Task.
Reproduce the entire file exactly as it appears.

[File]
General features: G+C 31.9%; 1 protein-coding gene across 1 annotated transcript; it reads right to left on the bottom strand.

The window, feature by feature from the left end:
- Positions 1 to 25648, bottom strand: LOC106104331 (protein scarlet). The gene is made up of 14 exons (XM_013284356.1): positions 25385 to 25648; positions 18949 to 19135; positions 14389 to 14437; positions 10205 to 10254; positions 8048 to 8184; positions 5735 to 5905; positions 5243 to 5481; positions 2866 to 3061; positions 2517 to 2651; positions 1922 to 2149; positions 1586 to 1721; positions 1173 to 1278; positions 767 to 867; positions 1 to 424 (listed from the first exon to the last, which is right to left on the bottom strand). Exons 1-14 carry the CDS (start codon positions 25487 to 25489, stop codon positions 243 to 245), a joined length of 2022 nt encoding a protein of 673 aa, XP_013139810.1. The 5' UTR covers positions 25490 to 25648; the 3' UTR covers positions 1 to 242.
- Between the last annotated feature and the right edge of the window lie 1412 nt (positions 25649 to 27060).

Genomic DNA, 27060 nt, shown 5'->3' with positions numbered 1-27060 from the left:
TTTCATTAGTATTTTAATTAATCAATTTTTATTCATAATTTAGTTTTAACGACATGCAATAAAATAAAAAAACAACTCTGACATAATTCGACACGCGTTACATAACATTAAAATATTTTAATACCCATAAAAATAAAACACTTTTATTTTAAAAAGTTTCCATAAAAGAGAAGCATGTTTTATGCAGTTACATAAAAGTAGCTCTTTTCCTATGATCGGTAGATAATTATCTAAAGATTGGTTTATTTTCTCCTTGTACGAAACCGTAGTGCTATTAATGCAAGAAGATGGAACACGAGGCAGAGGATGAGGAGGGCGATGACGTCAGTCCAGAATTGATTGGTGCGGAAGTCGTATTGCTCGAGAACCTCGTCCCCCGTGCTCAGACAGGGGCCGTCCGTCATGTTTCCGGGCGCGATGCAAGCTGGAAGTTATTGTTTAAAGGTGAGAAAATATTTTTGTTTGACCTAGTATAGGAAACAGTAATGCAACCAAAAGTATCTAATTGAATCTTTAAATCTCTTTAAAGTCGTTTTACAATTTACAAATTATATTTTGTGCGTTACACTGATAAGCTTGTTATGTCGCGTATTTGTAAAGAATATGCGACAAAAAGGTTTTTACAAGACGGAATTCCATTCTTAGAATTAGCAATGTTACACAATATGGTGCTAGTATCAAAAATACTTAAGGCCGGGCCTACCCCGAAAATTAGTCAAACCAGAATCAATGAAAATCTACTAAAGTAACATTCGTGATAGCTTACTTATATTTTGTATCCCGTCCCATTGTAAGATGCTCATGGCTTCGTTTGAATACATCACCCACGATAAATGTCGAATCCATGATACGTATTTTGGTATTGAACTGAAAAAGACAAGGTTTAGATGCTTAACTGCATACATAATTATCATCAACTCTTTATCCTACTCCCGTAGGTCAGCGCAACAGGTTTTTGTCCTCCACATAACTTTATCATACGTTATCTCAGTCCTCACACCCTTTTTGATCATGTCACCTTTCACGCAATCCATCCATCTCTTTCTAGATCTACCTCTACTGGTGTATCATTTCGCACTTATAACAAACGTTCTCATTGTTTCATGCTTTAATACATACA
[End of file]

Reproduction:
General features: G+C 31.9%; 1 protein-coding gene across 1 annotated transcript; it reads right to left on the bottom strand.

The window, feature by feature from the left end:
- Positions 1 to 25648, bottom strand: LOC106104331 (protein scarlet). The gene is made up of 14 exons (XM_013284356.1): positions 25385 to 25648; positions 18949 to 19135; positions 14389 to 14437; positions 10205 to 10254; positions 8048 to 8184; positions 5735 to 5905; positions 5243 to 5481; positions 2866 to 3061; positions 2517 to 2651; positions 1922 to 2149; positions 1586 to 1721; positions 1173 to 1278; positions 767 to 867; positions 1 to 424 (listed from the first exon to the last, which is right to left on the bottom strand). Exons 1-14 carry the CDS (start codon positions 25487 to 25489, stop codon positions 243 to 245), a joined length of 2022 nt encoding a protein of 673 aa, XP_013139810.1. The 5' UTR covers positions 25490 to 25648; the 3' UTR covers positions 1 to 242.
- Between the last annotated feature and the right edge of the window lie 1412 nt (positions 25649 to 27060).

Genomic DNA, 27060 nt, shown 5'->3' with positions numbered 1-27060 from the left:
TTTCATTAGTATTTTAATTAATCAATTTTTATTCATAATTTAGTTTTAACGACATGCAATAAAATAAAAAAACAACTCTGACATAATTCGACACGCGTTACATAACATTAAAATATTTTAATACCCATAAAAATAAAACACTTTTATTTTAAAAAGTTTCCATAAAAGAGAAGCATGTTTTATGCAGTTACATAAAAGTAGCTCTTTTCCTATGATCGGTAGATAATTATCTAAAGATTGGTTTATTTTCTCCTTGTACGAAACCGTAGTGCTATTAATGCAAGAAGATGGAACACGAGGCAGAGGATGAGGAGGGCGATGACGTCAGTCCAGAATTGATTGGTGCGGAAGTCGTATTGCTCGAGAACCTCGTCCCCCGTGCTCAGACAGGGGCCGTCCGTCATGTTTCCGGGCGCGATGCAAGCTGGAAGTTATTGTTTAAAGGTGAGAAAATATTTTTGTTTGACCTAGTATAGGAAACAGTAATGCAACCAAAAGTATCTAATTGAATCTTTAAATCTCTTTAAAGTCGTTTTACAATTTACAAATTATATTTTGTGCGTTACACTGATAAGCTTGTTATGTCGCGTATTTGTAAAGAATATGCGACAAAAAGGTTTTTACAAGACGGAATTCCATTCTTAGAATTAGCAATGTTACACAATATGGTGCTAGTATCAAAAATACTTAAGGCCGGGCCTACCCCGAAAATTAGTCAAACCAGAATCAATGAAAATCTACTAAAGTAACATTCGTGATAGCTTACTTATATTTTGTATCCCGTCCCATTGTAAGATGCTCATGGCTTCGTTTGAATACATCACCCACGATAAATGTCGAATCCATGATACGTATTTTGGTATTGAACTGAAAAAGACAAGGTTTAGATGCTTAACTGCATACATAATTATCATCAACTCTTTATCCTACTCCCGTAGGTCAGCGCAACAGGTTTTTGTCCTCCACATAACTTTATCATACGTTATCTCAGTCCTCACACCCTTTTTGATCATGTCACCTTTCACGCAATCCATCCATCTCTTTCTAGATCTACCTCTACTGGTGTATCATTTCGCACTTATAACAAACGTTCTCATTGTTTCATGCTTTAATACATACA